The Aussie dollar is strong against the Yen again, meaning ski passes are around A$60 - but that's not the only reason to ski Japan this season, writes Rachael Oakes-Ash.
1. No jetlag
Jetlag can take days to adjust to and can seriously impact an active holiday from muscle fatigue to missing out on apres fun. The time difference between the east coast of Australia and the ski fields of Japan is just two hours, so when it's 6.00am in Japan it's 8.00am in on the east coast of Australia (even better if you're in Perth). This keeps jetlag down to an absolute minimum and no jetlag means more fun on the slopes and less likelihood of injury.
2. Shorter flight time
It takes around 10 hours to fly from Australia to Tokyo for the skiing on the main island of Honshu. Expect another ninety minutes to fly to Sapporo if you are skiing the northern island of Hokkaido. There is no other modern ski destination in the northern hemisphere closer to Australia as flights to Canada and the USA are around 16 hours and to Europe you will need a whole 24-hour day.
3. The powder
Japan's powder is often considered the driest in the world with a moisture content of around eight per cent, making it impossible to form a snow ball. This is good news for skiers and snowboarders as the powder is light, dry and fluffy providing premium snow conditions. Add an annual snowfall of 11 to 14 metres and over 500 ski resorts to choose from and Japan can rightfully hold it's own against the big mountain resorts of North America. Tree skiing is also possible in Japan with trees laden under so much snow they are referred to as 'snow monsters' due to their eerie snow shape.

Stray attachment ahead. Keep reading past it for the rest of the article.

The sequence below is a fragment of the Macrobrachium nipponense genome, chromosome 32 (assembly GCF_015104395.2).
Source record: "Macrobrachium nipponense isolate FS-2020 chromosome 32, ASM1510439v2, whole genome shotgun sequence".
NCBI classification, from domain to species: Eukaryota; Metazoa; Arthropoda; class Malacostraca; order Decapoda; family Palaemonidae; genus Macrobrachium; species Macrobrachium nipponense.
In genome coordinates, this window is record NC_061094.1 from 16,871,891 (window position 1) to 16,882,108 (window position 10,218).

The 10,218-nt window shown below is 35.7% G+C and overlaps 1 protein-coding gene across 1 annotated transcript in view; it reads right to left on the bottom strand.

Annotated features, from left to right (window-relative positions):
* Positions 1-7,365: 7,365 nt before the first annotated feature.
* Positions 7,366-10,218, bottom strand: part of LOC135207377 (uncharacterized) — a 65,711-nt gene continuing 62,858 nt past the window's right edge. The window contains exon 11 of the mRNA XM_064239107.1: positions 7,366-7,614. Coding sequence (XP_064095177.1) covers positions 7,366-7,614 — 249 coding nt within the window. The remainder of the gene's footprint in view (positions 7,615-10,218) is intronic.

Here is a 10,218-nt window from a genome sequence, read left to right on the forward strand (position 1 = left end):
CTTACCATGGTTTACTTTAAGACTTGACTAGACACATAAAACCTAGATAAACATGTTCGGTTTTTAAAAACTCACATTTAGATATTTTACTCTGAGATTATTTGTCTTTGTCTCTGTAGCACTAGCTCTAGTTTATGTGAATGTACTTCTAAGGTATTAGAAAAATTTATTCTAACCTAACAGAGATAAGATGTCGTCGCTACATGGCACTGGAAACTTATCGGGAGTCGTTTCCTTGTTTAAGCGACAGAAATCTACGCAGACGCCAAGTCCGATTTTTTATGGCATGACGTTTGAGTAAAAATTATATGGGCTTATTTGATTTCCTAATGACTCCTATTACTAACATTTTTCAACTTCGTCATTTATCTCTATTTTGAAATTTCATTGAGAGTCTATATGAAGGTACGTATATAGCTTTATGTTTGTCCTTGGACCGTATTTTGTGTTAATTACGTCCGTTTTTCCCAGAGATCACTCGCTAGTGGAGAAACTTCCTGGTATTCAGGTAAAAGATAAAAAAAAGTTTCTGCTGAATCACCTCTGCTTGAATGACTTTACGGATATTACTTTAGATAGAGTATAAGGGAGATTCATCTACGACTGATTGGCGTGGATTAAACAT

4. The thermal hot spring onsens
Who doesn't like a hot tub at the end of a ski day? Onsens are Japan's ancient version of the western hot tub. The thermal fed volcanic spring waters of Japan are said to hold curative qualities and onsens are found throughout the alpine regions of the country. There is a routine and an art to onsen bathing. Most traditional Japanese guest houses will have a private onsen that is often split between the two genders. Bathing in an onsen is done naked with a scrub down on stools with hand held water hoses before submerging oneself into the mineral waters. In the traditional feudal ski town of Nozawa Onsen in Nagano, 'foot onsens' line the streets for weary ski boot feet and the village's cooking onsen is reserved for boiling eggs and cooking rice.
5. The food
The food in Japan is pure, tasty and perfect to fuel the ski legs, from freshly caught trout plucked from the pond in front of the restaurant and sliced and diced into sashimi in front of you to the less violent bowls of steaming rice noodles and traditional Japanese curry. Steer clear of 'horse' on the menu if you are a fan of Black Beauty but do partake in the traditional savoury seafood pancakes made on a hot plate in front of you and then laden with seafood flakes and traditional Japanese mayonnaise.